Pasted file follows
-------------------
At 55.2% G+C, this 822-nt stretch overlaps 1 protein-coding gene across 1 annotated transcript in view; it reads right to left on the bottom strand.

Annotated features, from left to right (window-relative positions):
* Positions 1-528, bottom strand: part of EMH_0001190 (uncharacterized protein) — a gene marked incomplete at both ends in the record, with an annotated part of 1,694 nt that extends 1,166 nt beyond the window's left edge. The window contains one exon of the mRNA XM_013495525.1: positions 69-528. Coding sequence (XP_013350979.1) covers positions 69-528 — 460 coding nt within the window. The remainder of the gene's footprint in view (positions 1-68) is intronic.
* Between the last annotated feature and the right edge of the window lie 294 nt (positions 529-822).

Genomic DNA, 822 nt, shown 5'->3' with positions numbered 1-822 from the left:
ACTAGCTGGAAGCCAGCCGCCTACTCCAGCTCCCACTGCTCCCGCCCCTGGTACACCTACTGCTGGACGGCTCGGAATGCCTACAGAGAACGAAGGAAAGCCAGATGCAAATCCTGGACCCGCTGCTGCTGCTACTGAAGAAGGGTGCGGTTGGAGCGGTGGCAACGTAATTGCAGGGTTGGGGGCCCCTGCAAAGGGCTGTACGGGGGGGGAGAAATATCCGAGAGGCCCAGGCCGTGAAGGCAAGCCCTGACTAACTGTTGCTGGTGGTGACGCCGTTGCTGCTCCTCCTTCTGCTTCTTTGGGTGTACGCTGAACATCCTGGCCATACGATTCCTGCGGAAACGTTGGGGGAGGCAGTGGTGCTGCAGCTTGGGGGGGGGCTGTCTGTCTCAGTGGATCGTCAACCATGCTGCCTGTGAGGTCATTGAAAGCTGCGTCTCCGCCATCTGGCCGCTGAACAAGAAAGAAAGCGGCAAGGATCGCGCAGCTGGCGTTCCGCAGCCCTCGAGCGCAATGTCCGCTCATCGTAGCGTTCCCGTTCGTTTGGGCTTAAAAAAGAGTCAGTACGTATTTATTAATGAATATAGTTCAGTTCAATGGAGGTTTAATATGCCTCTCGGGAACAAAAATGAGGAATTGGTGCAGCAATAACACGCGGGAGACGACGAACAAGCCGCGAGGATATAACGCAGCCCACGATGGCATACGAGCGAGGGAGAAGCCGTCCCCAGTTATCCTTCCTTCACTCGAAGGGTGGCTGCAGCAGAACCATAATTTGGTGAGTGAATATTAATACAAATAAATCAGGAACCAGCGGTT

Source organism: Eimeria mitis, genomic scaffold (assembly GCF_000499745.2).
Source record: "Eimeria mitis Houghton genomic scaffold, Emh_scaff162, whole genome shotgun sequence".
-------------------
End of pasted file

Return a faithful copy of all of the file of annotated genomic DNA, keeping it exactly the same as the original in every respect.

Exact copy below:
At 55.2% G+C, this 822-nt stretch overlaps 1 protein-coding gene across 1 annotated transcript in view; it reads right to left on the bottom strand.

Annotated features, from left to right (window-relative positions):
* Positions 1-528, bottom strand: part of EMH_0001190 (uncharacterized protein) — a gene marked incomplete at both ends in the record, with an annotated part of 1,694 nt that extends 1,166 nt beyond the window's left edge. The window contains one exon of the mRNA XM_013495525.1: positions 69-528. Coding sequence (XP_013350979.1) covers positions 69-528 — 460 coding nt within the window. The remainder of the gene's footprint in view (positions 1-68) is intronic.
* Between the last annotated feature and the right edge of the window lie 294 nt (positions 529-822).

Genomic DNA, 822 nt, shown 5'->3' with positions numbered 1-822 from the left:
ACTAGCTGGAAGCCAGCCGCCTACTCCAGCTCCCACTGCTCCCGCCCCTGGTACACCTACTGCTGGACGGCTCGGAATGCCTACAGAGAACGAAGGAAAGCCAGATGCAAATCCTGGACCCGCTGCTGCTGCTACTGAAGAAGGGTGCGGTTGGAGCGGTGGCAACGTAATTGCAGGGTTGGGGGCCCCTGCAAAGGGCTGTACGGGGGGGGAGAAATATCCGAGAGGCCCAGGCCGTGAAGGCAAGCCCTGACTAACTGTTGCTGGTGGTGACGCCGTTGCTGCTCCTCCTTCTGCTTCTTTGGGTGTACGCTGAACATCCTGGCCATACGATTCCTGCGGAAACGTTGGGGGAGGCAGTGGTGCTGCAGCTTGGGGGGGGGCTGTCTGTCTCAGTGGATCGTCAACCATGCTGCCTGTGAGGTCATTGAAAGCTGCGTCTCCGCCATCTGGCCGCTGAACAAGAAAGAAAGCGGCAAGGATCGCGCAGCTGGCGTTCCGCAGCCCTCGAGCGCAATGTCCGCTCATCGTAGCGTTCCCGTTCGTTTGGGCTTAAAAAAGAGTCAGTACGTATTTATTAATGAATATAGTTCAGTTCAATGGAGGTTTAATATGCCTCTCGGGAACAAAAATGAGGAATTGGTGCAGCAATAACACGCGGGAGACGACGAACAAGCCGCGAGGATATAACGCAGCCCACGATGGCATACGAGCGAGGGAGAAGCCGTCCCCAGTTATCCTTCCTTCACTCGAAGGGTGGCTGCAGCAGAACCATAATTTGGTGAGTGAATATTAATACAAATAAATCAGGAACCAGCGGTT

Source organism: Eimeria mitis, genomic scaffold (assembly GCF_000499745.2).
Source record: "Eimeria mitis Houghton genomic scaffold, Emh_scaff162, whole genome shotgun sequence".